Unlike the 2008 housing crisis when subprime lending triggered a wave of foreclosures, experts say property owners have fared surprisingly well during the pandemic. Homeowners, especially, have been assisted by low-interest rates and federally mandated mortgage forbearance. Tomasz Piskorski, the Edward S. Gordon Professor of Real Estate in the Finance Division at Columbia Business School, estimated that some 60 million borrowers absorbed about $70 billion in debt during the pandemic.
However, not all small property owners have been able to take advantage of government relief even as they absorb the costs for renters.
“There are some landlords that will struggle to pay their bills because they aren’t receiving rent from tenants, or have units sitting vacant,” said Zillow economist Jeff Tucker. “It’s not like a larger property management company that can manage units and mostly muddle through. For a smaller-scale landlord with only a handful of rental units, they could easily be forced to sell their rental units or be foreclosed on if they have a mortgage on it.”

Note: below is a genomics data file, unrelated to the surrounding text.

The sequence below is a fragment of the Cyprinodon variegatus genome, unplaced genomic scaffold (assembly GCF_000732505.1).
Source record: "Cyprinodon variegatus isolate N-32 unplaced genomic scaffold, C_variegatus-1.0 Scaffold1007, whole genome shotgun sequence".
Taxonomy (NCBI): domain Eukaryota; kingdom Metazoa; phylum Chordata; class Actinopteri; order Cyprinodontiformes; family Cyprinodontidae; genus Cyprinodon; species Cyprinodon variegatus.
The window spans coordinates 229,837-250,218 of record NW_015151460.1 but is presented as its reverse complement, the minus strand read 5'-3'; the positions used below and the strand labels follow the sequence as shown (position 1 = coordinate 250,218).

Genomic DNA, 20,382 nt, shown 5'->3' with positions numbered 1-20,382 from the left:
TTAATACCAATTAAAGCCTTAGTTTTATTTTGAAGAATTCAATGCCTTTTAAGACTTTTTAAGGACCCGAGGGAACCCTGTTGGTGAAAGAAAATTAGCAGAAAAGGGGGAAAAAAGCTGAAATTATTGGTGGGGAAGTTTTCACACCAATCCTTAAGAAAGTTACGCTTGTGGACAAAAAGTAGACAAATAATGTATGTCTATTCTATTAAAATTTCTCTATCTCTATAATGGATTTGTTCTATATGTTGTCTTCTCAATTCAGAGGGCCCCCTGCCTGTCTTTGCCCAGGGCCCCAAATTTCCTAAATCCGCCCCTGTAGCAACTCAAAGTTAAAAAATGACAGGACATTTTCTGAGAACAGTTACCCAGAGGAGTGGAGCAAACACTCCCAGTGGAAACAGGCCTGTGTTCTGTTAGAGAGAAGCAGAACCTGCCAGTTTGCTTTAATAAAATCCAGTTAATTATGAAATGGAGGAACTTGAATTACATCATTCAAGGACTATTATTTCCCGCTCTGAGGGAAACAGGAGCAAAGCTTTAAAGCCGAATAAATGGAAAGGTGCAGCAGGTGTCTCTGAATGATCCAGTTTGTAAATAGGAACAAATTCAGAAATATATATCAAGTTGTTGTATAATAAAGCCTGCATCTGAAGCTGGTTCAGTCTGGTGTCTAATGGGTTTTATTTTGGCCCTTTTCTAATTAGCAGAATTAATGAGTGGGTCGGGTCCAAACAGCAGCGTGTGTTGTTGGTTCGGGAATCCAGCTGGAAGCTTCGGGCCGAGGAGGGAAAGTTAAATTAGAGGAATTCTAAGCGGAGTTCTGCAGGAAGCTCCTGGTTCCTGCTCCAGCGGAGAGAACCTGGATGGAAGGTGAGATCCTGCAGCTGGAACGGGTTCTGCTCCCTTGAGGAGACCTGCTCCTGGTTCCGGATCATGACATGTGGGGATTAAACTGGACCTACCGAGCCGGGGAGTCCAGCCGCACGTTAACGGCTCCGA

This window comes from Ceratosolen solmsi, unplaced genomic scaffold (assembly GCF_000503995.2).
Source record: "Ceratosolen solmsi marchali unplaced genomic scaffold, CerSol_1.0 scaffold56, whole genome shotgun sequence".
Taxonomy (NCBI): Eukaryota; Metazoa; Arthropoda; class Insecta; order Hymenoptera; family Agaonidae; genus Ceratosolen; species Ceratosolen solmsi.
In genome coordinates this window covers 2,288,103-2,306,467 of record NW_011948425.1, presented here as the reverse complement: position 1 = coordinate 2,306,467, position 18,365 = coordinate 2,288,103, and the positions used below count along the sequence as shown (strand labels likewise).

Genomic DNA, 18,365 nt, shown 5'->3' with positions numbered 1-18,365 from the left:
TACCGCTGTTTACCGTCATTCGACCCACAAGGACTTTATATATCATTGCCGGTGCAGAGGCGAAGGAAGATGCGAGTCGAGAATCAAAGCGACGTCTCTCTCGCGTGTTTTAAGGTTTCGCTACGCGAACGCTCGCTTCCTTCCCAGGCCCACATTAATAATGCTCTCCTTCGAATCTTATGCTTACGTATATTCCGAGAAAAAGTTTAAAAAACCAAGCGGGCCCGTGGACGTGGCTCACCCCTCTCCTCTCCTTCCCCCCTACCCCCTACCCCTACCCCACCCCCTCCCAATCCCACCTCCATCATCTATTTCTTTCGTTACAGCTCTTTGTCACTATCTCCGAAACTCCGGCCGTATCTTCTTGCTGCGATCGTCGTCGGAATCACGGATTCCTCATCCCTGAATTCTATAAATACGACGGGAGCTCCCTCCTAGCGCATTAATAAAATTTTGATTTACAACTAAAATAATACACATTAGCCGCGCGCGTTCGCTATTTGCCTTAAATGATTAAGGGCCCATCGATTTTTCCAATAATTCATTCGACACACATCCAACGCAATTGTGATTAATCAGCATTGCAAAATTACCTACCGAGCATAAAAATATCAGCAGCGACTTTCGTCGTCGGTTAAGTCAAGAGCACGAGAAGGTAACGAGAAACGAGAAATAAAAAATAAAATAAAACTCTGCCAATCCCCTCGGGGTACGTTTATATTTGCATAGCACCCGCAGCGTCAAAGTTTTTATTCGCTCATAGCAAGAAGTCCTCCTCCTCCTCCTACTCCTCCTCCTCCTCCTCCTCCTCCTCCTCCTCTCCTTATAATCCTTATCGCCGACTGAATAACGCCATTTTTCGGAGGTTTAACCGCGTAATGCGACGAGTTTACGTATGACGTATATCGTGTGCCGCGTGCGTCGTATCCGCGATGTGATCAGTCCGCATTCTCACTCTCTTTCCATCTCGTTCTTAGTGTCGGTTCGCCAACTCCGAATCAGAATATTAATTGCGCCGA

According to the 2015 American Housing Survey, nationally, about individual investors own 22.7 million units, accounting for a little under half the total number of rentals. Individual investors are more likely to own single-family homes or duplexes. About 70% of the rentals in L.A. are five units or less.
In large cities like San Francisco, rentals saw declines of 8% or 9% year over year. While low-income workers were more likely to be laid off and moved out to cut costs, wealthier renters, including a record number of millenials, ditched renting to become first-time homebuyers.
Desperate to get people in the door, landlords, many with mortgages on the properties they rent out, began offering months of free rent, free gym memberships and hundreds of dollars in gift cards to new renters.
Diane Robertson, a founding member of Coalition of Small Rental Property Owners, an L.A.-based grassroots organization that advocates for small landlords, worries about the future of rentals for small landlords. She founded the group after the state passed an eviction moratorium in 2020.